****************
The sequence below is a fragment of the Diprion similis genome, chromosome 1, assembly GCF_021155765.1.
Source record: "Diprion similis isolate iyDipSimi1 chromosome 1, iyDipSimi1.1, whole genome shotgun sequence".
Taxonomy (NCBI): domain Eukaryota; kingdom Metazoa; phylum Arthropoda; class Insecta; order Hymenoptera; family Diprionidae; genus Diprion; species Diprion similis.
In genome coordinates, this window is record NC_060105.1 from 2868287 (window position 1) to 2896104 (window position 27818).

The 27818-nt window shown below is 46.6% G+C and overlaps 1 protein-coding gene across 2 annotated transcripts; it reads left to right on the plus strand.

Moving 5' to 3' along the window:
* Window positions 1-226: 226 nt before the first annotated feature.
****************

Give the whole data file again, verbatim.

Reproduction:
The sequence below is a fragment of the Diprion similis genome, chromosome 1, assembly GCF_021155765.1.
Source record: "Diprion similis isolate iyDipSimi1 chromosome 1, iyDipSimi1.1, whole genome shotgun sequence".
Taxonomy (NCBI): domain Eukaryota; kingdom Metazoa; phylum Arthropoda; class Insecta; order Hymenoptera; family Diprionidae; genus Diprion; species Diprion similis.
In genome coordinates, this window is record NC_060105.1 from 2868287 (window position 1) to 2896104 (window position 27818).

The 27818-nt window shown below is 46.6% G+C and overlaps 1 protein-coding gene across 2 annotated transcripts; it reads left to right on the plus strand.

Moving 5' to 3' along the window:
* Window positions 1-226: 226 nt before the first annotated feature.